He then goes on to describe his vision of the impact of Amazon’s alleged moral offence. He declares that Amazon doesn’t pay a living wage – which should be news to Seattle given that Seattle recently tried to enforce a head tax on Amazon employees. It seems that Amazon employees are so well paid they are bidding up the price of housing in downtown Seattle to such an extent that others are being priced out of the market. Seattle tried to impose a head tax in order to force Amazon to pay for the externals created by the presence of its highly-paid workforce. Amazon doesn’t pay every worker such a wage but it certainly doesn’t pay them all minimum wage either. In fact, cities are actively competing for Amazon to establish a local presence precisely because it brings in large numbers of highly paid workers. The economic impact of those citizens – both in terms of taxable income and increased property value – generates large amounts of tax revenue. Amazon may not pay taxes directly, but its indirect tax contribution is enormous. Lawgivers know this. Perhaps that is why they set the tax laws the way they do?

A little later in the speech, Welby crows about his part in the end of Wonga – perhaps a little too loudly. He said: “Five years ago, I said to the Chief Executive of Wonga that I wanted credit unions to compete him out of business. Well he’s gone!” Alas, but the Law of Unintended Consequence has made itself felt, and now people are worried that its loans might be sold off to high-interest lenders at bargain prices. There was some thought that the Church of England might use some of its £8.3 billion in investments to rescue the debtors from ‘loan sharks’. Since Welby was (by his own claim) instrumental in ending Wonga, perhaps the Church of England should take some responsibility for the aftermath. But the Church Commissioners were not amused. They have a fiduciary responsibility to manage the church’s investments wisely, and what is wise about purchasing a portfolio of high-risk loans? There were legal ramifications to consider. Shared humanity, solidarity, and social justice are all well and good, but one must protect the CofE’s return on investment.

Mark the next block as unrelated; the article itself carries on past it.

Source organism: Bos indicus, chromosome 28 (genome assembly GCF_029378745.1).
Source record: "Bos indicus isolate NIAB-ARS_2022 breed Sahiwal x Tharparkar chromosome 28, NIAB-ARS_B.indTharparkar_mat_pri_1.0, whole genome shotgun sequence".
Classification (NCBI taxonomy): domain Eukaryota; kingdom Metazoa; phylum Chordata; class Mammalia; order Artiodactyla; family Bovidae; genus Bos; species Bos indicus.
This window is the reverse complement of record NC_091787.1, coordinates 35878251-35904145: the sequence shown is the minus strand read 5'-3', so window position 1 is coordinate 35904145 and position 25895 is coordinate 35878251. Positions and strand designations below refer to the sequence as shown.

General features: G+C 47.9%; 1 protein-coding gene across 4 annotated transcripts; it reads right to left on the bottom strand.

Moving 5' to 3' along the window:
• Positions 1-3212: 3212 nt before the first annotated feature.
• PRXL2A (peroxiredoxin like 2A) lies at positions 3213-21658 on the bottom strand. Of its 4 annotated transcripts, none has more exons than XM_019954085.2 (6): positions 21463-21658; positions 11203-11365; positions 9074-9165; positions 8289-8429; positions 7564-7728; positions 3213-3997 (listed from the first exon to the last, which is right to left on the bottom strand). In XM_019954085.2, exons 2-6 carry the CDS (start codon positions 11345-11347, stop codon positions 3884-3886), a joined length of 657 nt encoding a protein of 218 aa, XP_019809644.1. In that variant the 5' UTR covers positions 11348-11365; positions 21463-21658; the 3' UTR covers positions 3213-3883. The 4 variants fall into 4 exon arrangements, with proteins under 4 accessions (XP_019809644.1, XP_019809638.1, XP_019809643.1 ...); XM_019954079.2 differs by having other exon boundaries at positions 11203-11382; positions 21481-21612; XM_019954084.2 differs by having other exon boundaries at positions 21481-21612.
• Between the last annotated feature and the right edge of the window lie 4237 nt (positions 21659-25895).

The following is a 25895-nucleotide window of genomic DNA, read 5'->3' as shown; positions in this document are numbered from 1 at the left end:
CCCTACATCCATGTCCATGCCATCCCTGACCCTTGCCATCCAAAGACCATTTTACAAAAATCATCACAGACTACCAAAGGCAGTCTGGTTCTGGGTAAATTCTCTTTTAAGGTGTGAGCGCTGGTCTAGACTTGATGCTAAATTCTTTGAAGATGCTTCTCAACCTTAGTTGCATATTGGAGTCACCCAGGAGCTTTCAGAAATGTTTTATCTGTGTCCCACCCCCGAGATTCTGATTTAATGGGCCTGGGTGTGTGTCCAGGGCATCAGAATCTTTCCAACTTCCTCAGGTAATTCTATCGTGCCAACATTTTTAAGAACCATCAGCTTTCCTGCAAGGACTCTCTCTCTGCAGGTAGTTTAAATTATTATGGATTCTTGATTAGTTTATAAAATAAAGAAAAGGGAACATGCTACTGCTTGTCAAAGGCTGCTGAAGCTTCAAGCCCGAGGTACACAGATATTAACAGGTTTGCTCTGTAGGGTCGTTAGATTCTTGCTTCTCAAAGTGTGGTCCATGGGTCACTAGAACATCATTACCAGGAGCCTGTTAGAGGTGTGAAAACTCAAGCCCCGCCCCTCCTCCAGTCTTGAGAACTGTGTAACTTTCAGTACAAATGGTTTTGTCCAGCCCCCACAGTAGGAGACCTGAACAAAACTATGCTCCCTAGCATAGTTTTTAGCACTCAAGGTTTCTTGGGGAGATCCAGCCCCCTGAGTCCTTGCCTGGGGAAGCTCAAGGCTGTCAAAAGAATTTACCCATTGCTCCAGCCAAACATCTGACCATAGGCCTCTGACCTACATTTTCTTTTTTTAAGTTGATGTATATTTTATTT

Welby did not go before a Socialist crowd this time. He did not issue a stinging rebuke about an overly aggressive attitude towards protecting asset value against the need for human solidarity. He said:

My chief concern has been to ensure that the poor and vulnerable are as well protected as possible following the collapse of Wonga’s UK business. I fully support and respect the decision of the Church Commissioners not to participate in a potential buy out. They have given this option close attention and I thank them for their time, advice and consideration. I will be continuing to examine ways to make affordable credit, debt advice and support more widely available and convening interested parties at Lambeth Palace. If we make the economy fairer for all, we will also make it stronger. When prosperity and justice go hand in hand, every part of society benefits.

Just not with Church of England money. The one method he will not examine is using CofE funds to cover the debt. Perhaps he should hector Amazon about its social responsibility to fork over £400 million to atone for its “aggressive tax avoidance”. Because, Lord knows, the CofE won’t do it. There is a Pension Fund to protect.